When winter comes, this lake freezes over, but when the weather warms up in May, the ice melts and the spot starts hosting a wide variety of migratory birds.
The lake is dotted with around 10 islands, some small, some large, and these become inhabited by birds that range from pelicans to wild geese, storks, gulls, wild ducks, hawks and cormorants. In fact, Lake Aktaş is known to be one of the only places in Turkey where pelicans breed.
When the ice starts to melt, the hatchlings emerge, and the pelicans stay on, heading towards the Red Sea region only when the weather starts turning cold again. Muharrem Akdeniz from the village sets out in his fishing boat to observe the birds on the various islands. Akdeniz notes that he does what he can to make sure the birds’ eggs come to no harm; he underscores his wish to see bird watchers and scientists alike visit Lake Aktaş and its islands. Many people living in the 52-house village have gone abroad in recent years so that they would not have to work in animal husbandry. Seyfullah Akgün is not happy about these migrations; his own son, Şahin, does not wish to stay in the village.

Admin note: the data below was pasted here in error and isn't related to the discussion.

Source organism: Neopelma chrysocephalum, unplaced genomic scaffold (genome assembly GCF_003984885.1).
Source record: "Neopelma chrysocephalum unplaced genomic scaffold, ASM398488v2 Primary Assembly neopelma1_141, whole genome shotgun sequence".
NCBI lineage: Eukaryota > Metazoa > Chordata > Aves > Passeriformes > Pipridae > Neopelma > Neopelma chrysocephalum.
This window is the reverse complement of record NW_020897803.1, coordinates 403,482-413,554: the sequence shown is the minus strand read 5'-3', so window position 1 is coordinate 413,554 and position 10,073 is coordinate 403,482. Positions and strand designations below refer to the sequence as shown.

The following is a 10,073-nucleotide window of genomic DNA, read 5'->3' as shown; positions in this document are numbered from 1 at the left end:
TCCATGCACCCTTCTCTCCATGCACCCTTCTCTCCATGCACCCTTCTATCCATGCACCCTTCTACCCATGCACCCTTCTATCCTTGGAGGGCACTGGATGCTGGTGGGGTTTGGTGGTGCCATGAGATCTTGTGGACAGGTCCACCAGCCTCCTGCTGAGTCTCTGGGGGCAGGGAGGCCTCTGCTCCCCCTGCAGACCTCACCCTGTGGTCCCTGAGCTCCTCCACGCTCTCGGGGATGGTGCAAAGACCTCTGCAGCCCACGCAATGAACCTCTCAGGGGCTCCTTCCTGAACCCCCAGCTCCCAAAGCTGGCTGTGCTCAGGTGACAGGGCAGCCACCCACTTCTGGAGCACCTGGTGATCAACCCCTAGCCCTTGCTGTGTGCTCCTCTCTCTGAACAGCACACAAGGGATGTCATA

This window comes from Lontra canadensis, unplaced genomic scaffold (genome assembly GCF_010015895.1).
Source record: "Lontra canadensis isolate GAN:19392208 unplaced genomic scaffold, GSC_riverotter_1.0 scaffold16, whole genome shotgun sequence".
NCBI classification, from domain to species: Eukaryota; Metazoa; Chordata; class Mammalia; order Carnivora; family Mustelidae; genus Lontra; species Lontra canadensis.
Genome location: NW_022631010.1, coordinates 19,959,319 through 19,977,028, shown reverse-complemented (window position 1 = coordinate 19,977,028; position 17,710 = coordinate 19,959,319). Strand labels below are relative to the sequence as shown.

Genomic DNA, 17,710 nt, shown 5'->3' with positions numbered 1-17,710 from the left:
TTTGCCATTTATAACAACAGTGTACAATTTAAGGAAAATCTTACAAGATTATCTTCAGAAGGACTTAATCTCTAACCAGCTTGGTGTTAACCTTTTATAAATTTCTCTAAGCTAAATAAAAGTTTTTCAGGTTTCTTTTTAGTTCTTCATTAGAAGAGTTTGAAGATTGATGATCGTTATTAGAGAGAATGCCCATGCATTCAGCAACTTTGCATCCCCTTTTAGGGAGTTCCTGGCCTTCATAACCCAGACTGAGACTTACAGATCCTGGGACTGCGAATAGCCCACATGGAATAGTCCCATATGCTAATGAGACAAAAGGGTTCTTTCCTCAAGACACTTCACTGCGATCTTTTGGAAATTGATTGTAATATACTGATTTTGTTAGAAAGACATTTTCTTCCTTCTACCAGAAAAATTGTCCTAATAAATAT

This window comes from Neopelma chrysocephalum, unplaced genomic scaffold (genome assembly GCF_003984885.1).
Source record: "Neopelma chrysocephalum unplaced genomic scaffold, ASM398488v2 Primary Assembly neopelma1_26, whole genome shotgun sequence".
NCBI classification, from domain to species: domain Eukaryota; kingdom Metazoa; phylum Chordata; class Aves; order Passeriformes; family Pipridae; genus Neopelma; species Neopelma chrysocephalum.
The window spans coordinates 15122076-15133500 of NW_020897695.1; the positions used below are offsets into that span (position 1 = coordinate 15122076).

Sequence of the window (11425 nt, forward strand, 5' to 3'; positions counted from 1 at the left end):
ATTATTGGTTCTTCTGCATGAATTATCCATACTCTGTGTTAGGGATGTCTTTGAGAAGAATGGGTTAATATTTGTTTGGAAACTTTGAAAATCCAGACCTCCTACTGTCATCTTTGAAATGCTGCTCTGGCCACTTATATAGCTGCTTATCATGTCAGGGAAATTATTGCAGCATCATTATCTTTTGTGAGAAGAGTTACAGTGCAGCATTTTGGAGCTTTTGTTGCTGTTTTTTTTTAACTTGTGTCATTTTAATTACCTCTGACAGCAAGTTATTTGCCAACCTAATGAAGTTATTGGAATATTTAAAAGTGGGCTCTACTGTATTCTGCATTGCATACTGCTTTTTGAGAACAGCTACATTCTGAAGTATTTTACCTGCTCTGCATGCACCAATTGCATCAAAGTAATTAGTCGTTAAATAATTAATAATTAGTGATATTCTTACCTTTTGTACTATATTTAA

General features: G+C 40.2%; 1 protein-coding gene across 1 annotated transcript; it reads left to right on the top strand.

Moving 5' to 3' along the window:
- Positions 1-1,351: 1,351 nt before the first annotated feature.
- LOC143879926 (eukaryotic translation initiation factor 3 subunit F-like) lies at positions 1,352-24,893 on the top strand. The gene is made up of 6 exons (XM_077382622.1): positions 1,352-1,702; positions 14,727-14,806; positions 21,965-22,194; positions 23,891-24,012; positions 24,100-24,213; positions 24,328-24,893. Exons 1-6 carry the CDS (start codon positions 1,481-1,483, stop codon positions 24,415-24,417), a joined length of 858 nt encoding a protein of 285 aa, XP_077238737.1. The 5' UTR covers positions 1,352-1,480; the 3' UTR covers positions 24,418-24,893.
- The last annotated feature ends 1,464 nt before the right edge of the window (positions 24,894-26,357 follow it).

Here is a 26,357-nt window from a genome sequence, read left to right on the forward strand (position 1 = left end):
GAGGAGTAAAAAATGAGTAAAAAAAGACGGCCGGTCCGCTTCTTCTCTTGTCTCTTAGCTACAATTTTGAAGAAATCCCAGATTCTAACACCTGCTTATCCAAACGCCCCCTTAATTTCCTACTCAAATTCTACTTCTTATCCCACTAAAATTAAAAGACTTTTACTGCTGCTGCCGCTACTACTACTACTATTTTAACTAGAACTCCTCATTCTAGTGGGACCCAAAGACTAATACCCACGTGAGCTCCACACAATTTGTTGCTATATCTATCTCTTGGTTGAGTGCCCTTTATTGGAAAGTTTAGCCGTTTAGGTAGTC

The fact that a new border crossing with Georgia is set to be opened soon near Aktaş is, however, exciting for local youth. Other expectations on this front lie with the completion of the Baku-Tbilisi–Kars train line. When this train line is finally completed -- a project that was started in parallel with the Marmaray Project spanning Bosporus in İstanbul -- it will be possible to have goods transported all the way from Europe to China. And a significant stop on this line of traffic is set to be the now far away seeming village of Kenarbel.